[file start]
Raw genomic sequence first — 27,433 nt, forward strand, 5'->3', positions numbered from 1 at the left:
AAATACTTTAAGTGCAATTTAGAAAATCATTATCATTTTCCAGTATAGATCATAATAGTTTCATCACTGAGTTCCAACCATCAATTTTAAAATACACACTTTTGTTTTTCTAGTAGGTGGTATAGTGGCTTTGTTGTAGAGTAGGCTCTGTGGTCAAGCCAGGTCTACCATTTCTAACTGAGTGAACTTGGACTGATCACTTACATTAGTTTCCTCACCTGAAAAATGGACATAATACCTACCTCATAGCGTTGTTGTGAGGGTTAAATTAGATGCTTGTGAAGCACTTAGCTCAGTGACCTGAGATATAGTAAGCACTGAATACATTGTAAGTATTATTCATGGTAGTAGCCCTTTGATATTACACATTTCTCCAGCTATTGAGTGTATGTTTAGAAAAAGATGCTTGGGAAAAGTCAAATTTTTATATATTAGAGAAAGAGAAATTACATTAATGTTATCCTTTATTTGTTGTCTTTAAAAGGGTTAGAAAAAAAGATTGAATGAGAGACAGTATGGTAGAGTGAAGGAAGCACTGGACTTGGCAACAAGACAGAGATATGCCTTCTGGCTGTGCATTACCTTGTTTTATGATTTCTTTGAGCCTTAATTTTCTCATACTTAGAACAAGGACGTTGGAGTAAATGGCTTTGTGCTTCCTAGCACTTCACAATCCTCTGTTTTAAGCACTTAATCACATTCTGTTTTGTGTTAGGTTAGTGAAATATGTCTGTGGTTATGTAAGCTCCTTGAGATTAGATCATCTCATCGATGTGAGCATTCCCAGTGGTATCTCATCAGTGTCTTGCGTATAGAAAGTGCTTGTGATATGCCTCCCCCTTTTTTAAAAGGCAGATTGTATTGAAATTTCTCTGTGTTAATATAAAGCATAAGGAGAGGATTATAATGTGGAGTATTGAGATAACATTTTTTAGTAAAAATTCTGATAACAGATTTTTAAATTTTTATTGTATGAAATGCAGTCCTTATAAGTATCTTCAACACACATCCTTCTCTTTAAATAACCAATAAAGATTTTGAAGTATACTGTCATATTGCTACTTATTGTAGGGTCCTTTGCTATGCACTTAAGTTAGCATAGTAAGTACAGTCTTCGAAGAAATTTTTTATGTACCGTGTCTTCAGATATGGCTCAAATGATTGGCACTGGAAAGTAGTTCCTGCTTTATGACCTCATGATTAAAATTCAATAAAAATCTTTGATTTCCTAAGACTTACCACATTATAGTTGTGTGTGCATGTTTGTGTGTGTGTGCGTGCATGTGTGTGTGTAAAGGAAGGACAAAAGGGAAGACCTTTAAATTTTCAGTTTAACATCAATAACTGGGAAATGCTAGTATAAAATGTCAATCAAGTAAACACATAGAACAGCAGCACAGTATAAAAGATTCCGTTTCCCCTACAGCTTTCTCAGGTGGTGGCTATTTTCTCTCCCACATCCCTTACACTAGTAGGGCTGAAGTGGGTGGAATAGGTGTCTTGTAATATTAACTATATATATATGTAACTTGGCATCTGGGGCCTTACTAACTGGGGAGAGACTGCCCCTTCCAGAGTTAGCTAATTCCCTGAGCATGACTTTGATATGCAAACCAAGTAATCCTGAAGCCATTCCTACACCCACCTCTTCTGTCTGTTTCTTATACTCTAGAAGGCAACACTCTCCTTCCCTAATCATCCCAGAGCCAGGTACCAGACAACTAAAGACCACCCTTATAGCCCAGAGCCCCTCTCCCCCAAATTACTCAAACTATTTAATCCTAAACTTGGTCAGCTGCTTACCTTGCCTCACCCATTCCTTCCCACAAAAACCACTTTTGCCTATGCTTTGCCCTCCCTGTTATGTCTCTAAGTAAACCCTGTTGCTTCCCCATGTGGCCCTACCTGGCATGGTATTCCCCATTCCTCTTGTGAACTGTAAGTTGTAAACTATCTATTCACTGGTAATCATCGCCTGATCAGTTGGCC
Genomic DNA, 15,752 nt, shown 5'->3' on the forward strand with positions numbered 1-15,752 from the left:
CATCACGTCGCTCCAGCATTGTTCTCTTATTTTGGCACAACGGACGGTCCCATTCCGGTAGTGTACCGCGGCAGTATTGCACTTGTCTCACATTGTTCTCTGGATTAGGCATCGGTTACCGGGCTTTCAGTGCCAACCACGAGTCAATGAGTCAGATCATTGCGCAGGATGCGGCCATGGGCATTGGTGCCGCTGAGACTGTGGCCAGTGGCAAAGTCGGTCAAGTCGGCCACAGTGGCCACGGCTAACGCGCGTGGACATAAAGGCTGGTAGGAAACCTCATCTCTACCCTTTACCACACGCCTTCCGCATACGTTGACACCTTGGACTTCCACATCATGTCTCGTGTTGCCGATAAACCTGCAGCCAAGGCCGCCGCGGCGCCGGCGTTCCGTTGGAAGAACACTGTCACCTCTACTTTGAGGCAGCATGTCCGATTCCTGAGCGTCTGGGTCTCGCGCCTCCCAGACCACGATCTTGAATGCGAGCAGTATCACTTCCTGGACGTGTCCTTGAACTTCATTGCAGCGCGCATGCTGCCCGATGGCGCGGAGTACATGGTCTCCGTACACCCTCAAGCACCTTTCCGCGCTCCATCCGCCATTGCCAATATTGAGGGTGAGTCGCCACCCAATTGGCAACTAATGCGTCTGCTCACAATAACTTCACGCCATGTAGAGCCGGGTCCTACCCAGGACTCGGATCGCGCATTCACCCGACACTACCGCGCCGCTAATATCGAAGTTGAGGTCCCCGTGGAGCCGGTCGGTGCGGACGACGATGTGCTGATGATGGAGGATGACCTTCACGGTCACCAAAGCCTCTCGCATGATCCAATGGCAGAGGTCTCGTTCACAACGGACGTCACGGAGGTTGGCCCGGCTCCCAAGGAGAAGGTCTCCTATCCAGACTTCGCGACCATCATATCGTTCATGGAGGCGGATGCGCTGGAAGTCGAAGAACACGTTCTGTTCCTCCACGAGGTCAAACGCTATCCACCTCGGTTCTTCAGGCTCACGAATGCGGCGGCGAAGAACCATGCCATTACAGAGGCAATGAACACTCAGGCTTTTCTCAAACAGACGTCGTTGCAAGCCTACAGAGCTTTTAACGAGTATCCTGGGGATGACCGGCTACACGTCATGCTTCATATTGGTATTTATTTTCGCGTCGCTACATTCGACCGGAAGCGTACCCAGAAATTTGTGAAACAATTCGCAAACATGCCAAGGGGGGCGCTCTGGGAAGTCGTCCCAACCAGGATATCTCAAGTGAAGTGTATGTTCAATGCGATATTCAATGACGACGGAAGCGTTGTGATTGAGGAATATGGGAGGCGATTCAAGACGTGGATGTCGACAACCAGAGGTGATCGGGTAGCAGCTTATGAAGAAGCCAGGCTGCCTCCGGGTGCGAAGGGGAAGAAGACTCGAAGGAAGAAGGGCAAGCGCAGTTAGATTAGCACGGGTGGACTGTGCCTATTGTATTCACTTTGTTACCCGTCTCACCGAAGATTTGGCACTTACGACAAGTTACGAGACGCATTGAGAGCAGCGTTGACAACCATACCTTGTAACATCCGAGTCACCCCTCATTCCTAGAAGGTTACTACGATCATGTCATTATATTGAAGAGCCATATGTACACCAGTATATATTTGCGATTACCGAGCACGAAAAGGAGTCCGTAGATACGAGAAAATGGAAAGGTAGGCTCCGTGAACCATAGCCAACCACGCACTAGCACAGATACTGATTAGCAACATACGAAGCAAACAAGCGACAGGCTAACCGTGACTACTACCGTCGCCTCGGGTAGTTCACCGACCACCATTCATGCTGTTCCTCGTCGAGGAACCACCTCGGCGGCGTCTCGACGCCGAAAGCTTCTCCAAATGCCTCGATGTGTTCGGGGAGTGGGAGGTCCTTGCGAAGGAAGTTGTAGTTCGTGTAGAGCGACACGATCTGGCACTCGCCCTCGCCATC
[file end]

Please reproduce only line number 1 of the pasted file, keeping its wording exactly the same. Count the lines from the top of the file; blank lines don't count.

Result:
Raw genomic sequence first — 27,433 nt, forward strand, 5'->3', positions numbered from 1 at the left: